The doctor wrote the prescription in that Sanskrit that pharmacists are fortunately familiar with, and I took it immediately to the drug store. The swelling on my nose had been pre-cancerous, and I didn't want to delay.
“Your insurance is no longer valid,” the pharmacist's assistant said, emerging from behind the walled counter separating chemists from the public.
“How can that be? You remember me, surely, over the past dozen years?”
“Yes, indeed, but, if you want the medicine immediately... well, we could possibly put it on your credit card,” she said – adding “I'm afraid it's expensive.”
“Oh? How much is it then?”
I decided I didn't want to play around. “OK,” I said. The glitch had to be something to do with a forgotten email, or I'd failed to click on something, or one insurance company buying out another one, for example – something like that, and I would sort it out later and get refunded.
The tube I received was the size of an ordinary toothpaste tube, labeled “METRONIDAZOLE”. Whatever extensive Nobel prize-earning science and/or platinum-rated ingredients might be inside the tube I didn't know, but I read that each gram included Ceteth-20, edetate disodium, methylparaben, phenoxyethanol, and – I was strangely relieved to see – purified water.
At home, I looked up Metronidazole and decided to print the result, so I could struggle through its pros and cons while safely in a chair.
It was then that the 2nd problem arose – as they do with all of us – my printer was showing an error message on its little screen. “Remove right hand cartridge and re-insert.” This I did 5 or 6 times. When I put in the old #74 black right-hand cartridge all was well, except for the obvious faintness, but whenever I re-inserted the new #74 the message reverted to “remove right hand cartridge and re-insert ...”
Back at the computer store the manager wrote down an 800 number for me to call.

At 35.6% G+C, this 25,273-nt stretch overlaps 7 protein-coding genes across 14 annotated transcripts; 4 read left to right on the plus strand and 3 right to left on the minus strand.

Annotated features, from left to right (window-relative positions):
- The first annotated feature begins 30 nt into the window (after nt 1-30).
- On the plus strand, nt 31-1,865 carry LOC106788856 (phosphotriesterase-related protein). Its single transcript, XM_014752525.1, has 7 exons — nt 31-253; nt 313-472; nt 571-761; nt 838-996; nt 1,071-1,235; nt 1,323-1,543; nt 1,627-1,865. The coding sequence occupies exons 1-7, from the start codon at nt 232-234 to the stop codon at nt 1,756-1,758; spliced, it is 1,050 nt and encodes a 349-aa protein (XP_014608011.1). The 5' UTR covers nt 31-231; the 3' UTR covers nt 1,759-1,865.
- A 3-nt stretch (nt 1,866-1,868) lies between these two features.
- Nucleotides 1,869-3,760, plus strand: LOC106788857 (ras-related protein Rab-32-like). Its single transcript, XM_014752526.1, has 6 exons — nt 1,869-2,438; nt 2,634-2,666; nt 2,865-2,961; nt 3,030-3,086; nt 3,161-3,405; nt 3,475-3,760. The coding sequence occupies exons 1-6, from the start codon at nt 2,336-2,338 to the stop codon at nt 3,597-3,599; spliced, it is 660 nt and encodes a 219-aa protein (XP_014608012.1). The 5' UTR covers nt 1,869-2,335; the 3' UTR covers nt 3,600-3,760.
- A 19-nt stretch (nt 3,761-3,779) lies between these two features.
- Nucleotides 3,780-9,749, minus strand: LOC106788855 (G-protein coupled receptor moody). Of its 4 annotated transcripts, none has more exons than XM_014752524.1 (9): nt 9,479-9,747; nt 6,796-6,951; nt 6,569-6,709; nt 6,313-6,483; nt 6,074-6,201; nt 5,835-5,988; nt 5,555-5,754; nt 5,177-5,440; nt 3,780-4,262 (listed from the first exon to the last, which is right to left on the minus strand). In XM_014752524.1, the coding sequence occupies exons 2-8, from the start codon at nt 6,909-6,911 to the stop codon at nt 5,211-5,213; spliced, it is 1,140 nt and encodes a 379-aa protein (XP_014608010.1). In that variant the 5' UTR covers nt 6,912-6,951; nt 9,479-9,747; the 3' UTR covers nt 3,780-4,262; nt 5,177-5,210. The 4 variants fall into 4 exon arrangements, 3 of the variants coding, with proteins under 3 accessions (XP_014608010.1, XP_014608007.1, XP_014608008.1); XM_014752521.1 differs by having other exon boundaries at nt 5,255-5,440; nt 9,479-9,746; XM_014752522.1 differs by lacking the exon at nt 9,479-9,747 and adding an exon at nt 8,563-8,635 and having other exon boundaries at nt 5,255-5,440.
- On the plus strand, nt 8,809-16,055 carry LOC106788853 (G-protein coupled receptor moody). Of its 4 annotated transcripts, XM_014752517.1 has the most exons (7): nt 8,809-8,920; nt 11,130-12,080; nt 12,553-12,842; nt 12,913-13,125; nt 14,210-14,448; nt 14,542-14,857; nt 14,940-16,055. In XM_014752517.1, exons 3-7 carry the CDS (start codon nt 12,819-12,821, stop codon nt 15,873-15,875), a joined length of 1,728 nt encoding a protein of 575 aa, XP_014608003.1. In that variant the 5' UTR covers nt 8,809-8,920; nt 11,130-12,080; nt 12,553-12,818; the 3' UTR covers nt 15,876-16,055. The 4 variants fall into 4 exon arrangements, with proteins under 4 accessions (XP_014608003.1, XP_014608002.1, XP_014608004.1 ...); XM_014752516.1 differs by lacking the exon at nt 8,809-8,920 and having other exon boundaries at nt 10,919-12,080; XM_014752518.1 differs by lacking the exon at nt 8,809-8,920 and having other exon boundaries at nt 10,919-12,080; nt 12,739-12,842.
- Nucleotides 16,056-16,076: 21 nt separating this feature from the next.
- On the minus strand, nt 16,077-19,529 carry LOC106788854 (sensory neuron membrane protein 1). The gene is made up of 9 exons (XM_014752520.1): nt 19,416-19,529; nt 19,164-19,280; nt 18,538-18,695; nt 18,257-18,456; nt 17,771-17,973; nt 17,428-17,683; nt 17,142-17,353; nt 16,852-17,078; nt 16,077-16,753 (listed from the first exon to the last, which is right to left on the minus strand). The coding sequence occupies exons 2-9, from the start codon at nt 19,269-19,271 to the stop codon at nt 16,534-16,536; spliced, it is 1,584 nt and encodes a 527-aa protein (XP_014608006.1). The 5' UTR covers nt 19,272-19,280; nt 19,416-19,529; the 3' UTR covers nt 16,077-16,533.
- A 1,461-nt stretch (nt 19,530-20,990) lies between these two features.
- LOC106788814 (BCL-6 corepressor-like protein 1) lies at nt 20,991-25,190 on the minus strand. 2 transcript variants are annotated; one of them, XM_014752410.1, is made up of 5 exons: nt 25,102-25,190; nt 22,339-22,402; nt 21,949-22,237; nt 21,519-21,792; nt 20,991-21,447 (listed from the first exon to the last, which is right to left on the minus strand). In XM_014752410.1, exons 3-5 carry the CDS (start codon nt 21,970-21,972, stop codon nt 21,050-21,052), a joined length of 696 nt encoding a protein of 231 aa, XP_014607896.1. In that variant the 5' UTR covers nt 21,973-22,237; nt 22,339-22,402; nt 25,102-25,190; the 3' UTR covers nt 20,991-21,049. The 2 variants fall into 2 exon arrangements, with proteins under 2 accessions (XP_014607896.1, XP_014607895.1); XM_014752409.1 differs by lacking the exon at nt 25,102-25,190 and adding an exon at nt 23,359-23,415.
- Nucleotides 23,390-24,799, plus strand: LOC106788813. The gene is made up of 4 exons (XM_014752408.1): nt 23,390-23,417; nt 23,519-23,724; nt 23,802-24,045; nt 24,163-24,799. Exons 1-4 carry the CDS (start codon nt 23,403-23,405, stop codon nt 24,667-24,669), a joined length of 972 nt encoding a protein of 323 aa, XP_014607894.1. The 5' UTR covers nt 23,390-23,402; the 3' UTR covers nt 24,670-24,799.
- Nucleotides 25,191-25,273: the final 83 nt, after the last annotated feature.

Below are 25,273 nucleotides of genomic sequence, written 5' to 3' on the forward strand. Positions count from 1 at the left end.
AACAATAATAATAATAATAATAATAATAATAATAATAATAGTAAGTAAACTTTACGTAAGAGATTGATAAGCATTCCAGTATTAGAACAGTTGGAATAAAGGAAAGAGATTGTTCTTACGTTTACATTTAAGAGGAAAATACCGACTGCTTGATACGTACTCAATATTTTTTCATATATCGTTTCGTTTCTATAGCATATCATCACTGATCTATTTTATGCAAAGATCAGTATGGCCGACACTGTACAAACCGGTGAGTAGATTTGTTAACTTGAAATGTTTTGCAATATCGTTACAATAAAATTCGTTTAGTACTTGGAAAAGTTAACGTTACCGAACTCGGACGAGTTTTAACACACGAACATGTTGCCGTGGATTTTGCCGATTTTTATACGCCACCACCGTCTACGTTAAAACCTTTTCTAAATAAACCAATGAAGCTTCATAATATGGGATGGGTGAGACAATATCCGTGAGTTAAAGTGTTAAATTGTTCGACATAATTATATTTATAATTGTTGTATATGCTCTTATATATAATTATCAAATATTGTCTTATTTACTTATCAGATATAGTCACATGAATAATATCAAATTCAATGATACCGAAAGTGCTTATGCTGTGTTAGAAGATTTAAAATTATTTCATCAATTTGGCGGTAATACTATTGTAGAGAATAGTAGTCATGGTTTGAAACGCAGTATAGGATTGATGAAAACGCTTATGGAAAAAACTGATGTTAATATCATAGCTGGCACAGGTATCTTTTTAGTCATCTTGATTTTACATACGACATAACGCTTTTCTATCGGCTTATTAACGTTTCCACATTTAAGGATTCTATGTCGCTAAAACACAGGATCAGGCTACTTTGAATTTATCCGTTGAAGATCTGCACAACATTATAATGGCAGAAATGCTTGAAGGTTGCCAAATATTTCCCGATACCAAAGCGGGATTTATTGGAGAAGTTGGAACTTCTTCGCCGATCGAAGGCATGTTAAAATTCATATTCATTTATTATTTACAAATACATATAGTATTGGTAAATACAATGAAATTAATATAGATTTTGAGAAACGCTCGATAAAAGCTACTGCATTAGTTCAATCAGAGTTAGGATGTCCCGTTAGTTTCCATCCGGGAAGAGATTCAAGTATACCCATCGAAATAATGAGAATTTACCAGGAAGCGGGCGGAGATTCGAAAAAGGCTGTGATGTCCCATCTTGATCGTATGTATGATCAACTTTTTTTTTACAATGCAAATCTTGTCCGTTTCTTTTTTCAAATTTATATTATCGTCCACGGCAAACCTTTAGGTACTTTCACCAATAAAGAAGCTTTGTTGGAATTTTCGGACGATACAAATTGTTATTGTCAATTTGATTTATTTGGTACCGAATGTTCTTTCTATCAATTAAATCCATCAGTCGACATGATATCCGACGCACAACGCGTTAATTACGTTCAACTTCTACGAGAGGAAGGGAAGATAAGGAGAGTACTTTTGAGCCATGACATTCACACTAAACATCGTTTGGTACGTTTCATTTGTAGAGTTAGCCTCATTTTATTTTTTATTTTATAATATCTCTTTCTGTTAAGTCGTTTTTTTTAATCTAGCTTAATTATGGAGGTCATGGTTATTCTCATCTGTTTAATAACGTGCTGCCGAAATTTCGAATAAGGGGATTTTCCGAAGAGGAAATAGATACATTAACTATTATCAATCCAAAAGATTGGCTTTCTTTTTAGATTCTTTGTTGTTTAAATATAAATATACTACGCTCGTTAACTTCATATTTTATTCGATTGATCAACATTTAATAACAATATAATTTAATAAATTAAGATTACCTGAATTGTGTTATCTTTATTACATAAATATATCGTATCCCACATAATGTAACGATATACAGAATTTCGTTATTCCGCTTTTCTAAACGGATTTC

At noon I got through to a person – Raoul, who asked asked me for last name, first name, home address, email address, phone #, and so on – all things we are becoming warier of, on account of identity theft. In the back of my mind I wondered, what is to stop Raoul, or whoever was at the end of the line, from imparting all this to someone in Russia who would then make up a fake Visa card...? But it had been the manager who had given me this 800 number, and trust has to start somewhere. When Raoul asked me about my printer I said “but Raoul, I'm only asking about the defective cartridge.”
“What is the type of printer, sir?”
OK – and all his other questions on where I bought it, and when. Then,
“I need the serial # of the printer, sir.”
“You must be kidding,” I said, “it's only the defective cartridge – the old one doesn't give me this problem.”
“I'm sorry, sir, but it's protocol.”
I managed to unplug the printer, turn it around, and with a magnifying glass read him the correct numbers.
“Could you please hold, sir?”
The same music ensued. When he came back he said, “what is the serial ID on the new #74 black cartridge, sir?"
Again, with magnifying glass, I located it. “Please hold, sir.”
The music went on and on. I wanted to make my sandwich and an hour had elapsed, so then and there I hung up. I would live with being out of pocket.
Five minutes later my phone rang – the same 'unavailable' type of number. Should I pick it up? Turned out it was Raoul again.
“I'd like you to speak to my supervisor,” he said, “please hold.”
“No!!” I cried.
But the music returned. I resolved yet again to give up. Let me lose the $18. During my sandwich it rang again – but I didn't bother.
Some time in the afternoon I did actually pick up for the 'unavailable' #.
“My supervisor's here”, said Raoul. Some clicking. Then a new accent caused me to say “I think you are calling from India”.
“Thank-you very much,” he said pleasantly, if irrelevantly.
“I'd prefer the refund,” I explained.
“I'm sorry sir, protocol. We will send a replacement #74 black cartridge. If you can hold – ”
But thus it was, and the cartridge has actually already arrived.
Dr. David Nightingale is Professor Emeritus of Physics at the State University of New York at New Paltz, and is the co-author of the text, A Short Course in General Relativity.
The views expressed by commentators are solely those of the authors. They do not necessarily reflect the views of this station or its management.